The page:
Catholic Diocese of Spokane, Washington



From the

Official News Magazine of the Diocese of Spokane

Deacon Eric Meisfjord, Editor
P.O. Box 48, Spokane WA 99210
(509) 358-7340; FAX: (509) 358-7302


Our Lady of the Lake Parish, Suncrest, plans new church

by Mitch Finley, Inland Register staff

(From the Oct. 2, 2008 edition of the Inland Register)

Our Lady of the Lake Parish celebrated Mass in a large tent this summer. The parish is raising funds for its own church. (IR photo courtesy of Steve Feider)

“In 1969 five Catholic families, the original seed of what would eventually become Our Lady of the Lake Parish, began celebrating Mass in an old school house in Scotts Valley (near Nine Mile Falls, Wash.). Services later moved to the Sunset Bay Café. The heartfelt desire of this dedicated group of faithful was to someday build a Catholic church in this area.”

Thus does the website of Our Lady of the Lake Parish (www.olotl.org) begin its narrative on the history of the parish. Over the years, the Catholic community – which now numbers about 80 households and serves the Nine Mile Falls, Suncrest, and Tum Tum areas – met for liturgies in a church/community center shared with the local Protestant community. In 1992, after many years, volunteers completed work on an addition to this structure dedicated to Catholic worship. A folding partition made it possible to separate the sanctuary area from the community center.

Originally, Our Lady of the Lake was established as a mission of the parish in Deer Park, St. Mary’s Presentation. Later, the mission was reassigned to Spokane’s Assumption Parish. During this period, administration of the mission and nearly all church functions that did not require a priest were taken care of by members of the parish. A very active prayer group developed, and parishioners also helped in the day-to-day operation of the nearby House of the Lord Retreat Center, established by Larry and Ramona Salvatore, one of the parish’s founding families.

In 1978, a youth group formed and began a tradition each Lent of presenting a living Stations of the Cross, a tradition which survives to this day. The performance was presented to many Catholic and Protestant communities throughout the Inland Northwest.

Over the years, numerous priests volunteered to preside at Our Lady of the Lake’s Masses and celebrations of other sacraments. In 1997, Jesuit Father Tim Clancy, from Gonzaga University, offered to serve as the Catholic community’s sacramental minister, and eventually he became Our Lady of the Lake’s first official pastor, a position he continues to hold today. In addition, the parish has three deacons, John Crandell, David Dudinsky, and George Lukach. There is also an active Women’s Guild, a social outreach ministry, and a building committee.

In 2002, on Dec. 1, the First Sunday of Advent, Bishop William Skylstad officially designated Our Lady of the Lake as a full-fledged parish. The diocese purchased 14 acres of land on Highway 291, across from the local middle school, and encouraged the parish to begin making plans to build a new church. The first project on the newly acquired land was to construct a Marian grotto, which is located in a rock formation in a secluded spot on the property. This grotto is located above and behind the site where the new parish church will be built.

On a visit to Chartres Cathedral, in France, Father Clancy walked the labyrinth which was constructed in the floor of the famous medieval cathedral. Upon his return, he shared with the faith community of Our Lady of the Lake how moved he had been by this experience. Subsequently, the parish constructed a similar labyrinth near its Marian grotto. Volunteer laborers from the parish built an 11-circuit brick labyrinth, 45 feet in diameter, a project completed in the summer of 2003. This labyrinth is open to the public during all daylight hours.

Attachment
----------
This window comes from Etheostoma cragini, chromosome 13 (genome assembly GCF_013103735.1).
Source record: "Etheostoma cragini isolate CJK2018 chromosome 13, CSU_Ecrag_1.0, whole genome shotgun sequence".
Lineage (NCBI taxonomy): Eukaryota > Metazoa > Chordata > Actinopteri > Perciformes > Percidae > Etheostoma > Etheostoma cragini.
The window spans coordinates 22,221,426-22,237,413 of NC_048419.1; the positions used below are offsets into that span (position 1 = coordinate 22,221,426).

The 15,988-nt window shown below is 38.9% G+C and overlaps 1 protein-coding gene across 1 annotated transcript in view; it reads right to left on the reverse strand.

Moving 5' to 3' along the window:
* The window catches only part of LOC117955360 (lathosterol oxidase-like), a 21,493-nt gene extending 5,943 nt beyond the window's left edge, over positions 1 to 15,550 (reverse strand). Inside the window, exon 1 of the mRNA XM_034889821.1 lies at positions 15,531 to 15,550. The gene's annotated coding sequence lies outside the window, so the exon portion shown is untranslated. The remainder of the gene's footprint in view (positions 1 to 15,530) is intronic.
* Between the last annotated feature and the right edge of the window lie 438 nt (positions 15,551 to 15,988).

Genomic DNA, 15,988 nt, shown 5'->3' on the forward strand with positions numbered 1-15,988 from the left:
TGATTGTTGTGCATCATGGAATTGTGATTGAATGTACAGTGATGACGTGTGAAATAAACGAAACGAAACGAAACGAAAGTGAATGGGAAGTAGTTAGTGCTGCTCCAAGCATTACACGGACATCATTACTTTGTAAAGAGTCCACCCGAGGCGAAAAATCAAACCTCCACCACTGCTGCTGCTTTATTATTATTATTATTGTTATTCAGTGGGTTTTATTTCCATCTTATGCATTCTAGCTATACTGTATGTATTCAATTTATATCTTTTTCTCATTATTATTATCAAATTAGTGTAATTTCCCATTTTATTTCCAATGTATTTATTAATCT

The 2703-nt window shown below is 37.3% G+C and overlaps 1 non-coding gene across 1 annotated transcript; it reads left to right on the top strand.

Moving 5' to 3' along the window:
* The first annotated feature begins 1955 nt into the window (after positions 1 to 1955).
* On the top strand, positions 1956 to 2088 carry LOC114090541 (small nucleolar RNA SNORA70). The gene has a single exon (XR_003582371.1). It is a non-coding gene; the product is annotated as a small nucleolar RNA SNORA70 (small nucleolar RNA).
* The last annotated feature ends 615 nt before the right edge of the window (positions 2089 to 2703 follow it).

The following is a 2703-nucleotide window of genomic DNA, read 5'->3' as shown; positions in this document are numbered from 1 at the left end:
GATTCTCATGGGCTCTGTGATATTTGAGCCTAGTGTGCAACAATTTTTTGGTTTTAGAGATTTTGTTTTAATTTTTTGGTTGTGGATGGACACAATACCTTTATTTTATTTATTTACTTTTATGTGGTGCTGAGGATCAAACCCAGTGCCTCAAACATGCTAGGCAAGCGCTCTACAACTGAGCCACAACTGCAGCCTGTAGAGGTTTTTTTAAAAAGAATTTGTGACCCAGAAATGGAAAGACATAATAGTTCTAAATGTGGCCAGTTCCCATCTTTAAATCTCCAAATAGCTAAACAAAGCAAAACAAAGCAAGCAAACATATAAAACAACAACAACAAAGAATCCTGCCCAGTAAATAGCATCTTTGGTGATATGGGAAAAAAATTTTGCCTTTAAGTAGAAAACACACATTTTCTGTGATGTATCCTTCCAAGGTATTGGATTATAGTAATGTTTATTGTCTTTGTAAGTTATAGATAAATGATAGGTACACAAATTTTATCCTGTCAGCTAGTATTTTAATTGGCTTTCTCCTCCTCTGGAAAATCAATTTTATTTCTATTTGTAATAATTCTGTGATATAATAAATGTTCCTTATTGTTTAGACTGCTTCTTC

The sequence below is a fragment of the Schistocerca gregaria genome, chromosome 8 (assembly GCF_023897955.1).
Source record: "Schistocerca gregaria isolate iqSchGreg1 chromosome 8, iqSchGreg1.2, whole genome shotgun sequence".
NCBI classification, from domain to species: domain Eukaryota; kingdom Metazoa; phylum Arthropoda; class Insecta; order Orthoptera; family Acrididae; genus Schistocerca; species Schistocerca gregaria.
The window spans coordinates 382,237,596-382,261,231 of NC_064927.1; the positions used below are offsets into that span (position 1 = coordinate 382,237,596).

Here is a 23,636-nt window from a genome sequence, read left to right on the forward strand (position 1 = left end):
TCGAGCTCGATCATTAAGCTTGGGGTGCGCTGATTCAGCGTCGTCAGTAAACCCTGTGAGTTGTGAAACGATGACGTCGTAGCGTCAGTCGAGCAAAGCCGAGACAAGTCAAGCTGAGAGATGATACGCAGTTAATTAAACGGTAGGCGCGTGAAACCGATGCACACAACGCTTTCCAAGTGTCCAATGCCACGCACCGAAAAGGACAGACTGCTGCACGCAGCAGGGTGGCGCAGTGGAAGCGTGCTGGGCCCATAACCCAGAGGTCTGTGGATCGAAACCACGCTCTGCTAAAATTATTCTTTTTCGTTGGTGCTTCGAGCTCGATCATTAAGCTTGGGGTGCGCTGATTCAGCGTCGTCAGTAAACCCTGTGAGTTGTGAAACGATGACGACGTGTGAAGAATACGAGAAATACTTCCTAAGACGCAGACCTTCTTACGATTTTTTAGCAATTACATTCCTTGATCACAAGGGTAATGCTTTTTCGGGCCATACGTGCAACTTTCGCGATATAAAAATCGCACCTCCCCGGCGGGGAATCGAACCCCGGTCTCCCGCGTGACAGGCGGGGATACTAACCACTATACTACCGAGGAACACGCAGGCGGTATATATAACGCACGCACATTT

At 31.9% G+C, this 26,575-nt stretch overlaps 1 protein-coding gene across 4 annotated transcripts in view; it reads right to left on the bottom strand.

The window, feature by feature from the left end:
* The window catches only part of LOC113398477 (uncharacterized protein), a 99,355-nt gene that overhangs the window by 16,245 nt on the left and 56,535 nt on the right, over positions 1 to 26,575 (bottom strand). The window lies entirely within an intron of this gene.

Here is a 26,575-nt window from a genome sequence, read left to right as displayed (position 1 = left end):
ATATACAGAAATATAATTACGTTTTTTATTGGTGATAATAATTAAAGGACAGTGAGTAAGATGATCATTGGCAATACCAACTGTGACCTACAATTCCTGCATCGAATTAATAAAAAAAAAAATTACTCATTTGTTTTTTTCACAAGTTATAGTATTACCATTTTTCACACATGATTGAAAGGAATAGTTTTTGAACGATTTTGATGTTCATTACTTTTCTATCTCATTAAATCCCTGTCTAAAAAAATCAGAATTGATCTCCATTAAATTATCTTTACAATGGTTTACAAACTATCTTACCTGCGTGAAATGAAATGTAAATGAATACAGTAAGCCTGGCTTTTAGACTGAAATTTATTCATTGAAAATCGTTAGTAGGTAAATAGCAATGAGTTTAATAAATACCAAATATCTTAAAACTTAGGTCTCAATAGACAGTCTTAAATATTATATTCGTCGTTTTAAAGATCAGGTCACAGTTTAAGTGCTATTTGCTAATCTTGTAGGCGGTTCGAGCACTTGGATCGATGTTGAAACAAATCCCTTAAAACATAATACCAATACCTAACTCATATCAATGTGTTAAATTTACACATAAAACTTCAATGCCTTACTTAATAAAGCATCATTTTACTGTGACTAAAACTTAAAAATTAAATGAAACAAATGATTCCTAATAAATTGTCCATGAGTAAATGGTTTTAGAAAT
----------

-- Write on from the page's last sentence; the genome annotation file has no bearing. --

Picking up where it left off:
The original capital fund drive to build Our Lady of the Lake Church, begun in 2003, had to be put on hold in 2005 during the Diocese of Spokane’s bankruptcy process. The parish community has been far from idle, however. In addition to the Marian grotto and the labyrinth, water service has been piped into the property where the church will be built, along with electrical service, a septic system, and a lawn area with a sprinkler system which has served as a place to hold the annual parish picnic. A 3,000-squre-foot concrete pad with heating tubes was donated by a contractor in honor of his parents, who are parishioners. Volunteers also built a construction shed on the property. A loaned tent was raised in which the parish has been celebrating liturgies during the summer months.

On Sept. 27, Our Lady of the Lake re-started its capital campaign fund drive. Father Clancy said, “We believe there are another 80 or so practicing Catholic families in the Suncrest area who go into town for Mass. When we have a permanent church of our own, we hope many of these will choose to join us. Thus the challenge is to raise sufficient funds to build a church twice our current size.”

“There’s really a lot of momentum,” said Deacon George Lukach, “and a great desire to build our own church. It’s a beautiful site, a lot of beautiful pine trees, and a beautiful rock formation that will be visible through a large window behind the altar. I would say the groundbreaking is about two years down the road. The architectural design fits the property beautifully. The people are really happy that we have this property.”

Father Clancy invites anyone in the area who would like to visit to join Our Lady of the Lake parish community any Sunday at 9 a.m. for Mass. Now that cooler temperatures have returned, the liturgy will once again be held in the community center on Highway 291 at mile marker 18.

For more information, call Father Clancy: 313-6701.


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